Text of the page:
Local officials have threatened to fine or even revoke the business license of Xtreme Manufacturing, the host of the event.

Europe should expect to see an increase in coronavirus-related fatalities this fall, the World Health Organizations director for the region said Monday, according to Agence France-Presse.
Caseloads across the continent have been rising while deaths remain relatively stable, a development that experts say could be a result of the fact that the virus is now appearing more often in young people, rather than nursing homes. More testing availability has also been cited as a contributing factor, as has the fact that hospitals are now better prepared to handle an influx of patients.
Nonetheless, the WHO expects that the rise in infections will be followed by a corresponding rise in deaths in the fall.
Its going to get tougher, WHO Europe director Hans Kluge told Agence France-Presse on Monday. In October, November, we are going to see more mortality.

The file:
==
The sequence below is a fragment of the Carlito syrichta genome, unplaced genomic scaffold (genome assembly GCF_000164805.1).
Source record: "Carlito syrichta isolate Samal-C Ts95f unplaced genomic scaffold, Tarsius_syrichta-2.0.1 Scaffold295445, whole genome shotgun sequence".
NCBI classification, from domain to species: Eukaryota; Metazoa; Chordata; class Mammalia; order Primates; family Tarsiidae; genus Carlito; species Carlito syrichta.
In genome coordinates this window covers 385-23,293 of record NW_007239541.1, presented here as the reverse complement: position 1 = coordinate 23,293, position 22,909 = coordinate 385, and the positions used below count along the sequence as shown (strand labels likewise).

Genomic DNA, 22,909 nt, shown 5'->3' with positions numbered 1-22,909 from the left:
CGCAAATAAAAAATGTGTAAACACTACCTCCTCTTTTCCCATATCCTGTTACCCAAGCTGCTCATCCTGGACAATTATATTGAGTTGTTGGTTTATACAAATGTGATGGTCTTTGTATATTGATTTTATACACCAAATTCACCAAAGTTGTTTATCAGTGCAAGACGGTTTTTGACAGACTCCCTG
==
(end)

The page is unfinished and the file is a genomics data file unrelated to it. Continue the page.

More than 51,000 new cases were reported across WHO Europes 55 member nations on Friday, according to the organization. That figure represents the highest daily total to date, outstripping previous records set when the region was hit hard by the virus in April.
Kluge also told the AFP that he often hears people suggest that the pandemic will end when a vaccine is developed, a suggestion that he dismissed outright.
We dont even know if the vaccine is going to help all population groups, he said. We are getting some signs now that it will help for one group and not for the other.
In a Monday address to WHO Europes annual summit, Director Tedros Adhanom Ghebreyesus warned that the latest resurgence in cases means that many countries run the risk of having to reintroduce lockdown measures, which would come at a steep financial cost. He also called for a vaccine to be distributed equitably while emphasizing that leaders needed to be thinking about how they can be better prepared for the next global pandemic, which will involve instituting social-welfare measures like universal health coverage.
This pandemic will end but it will not be the last one, he said.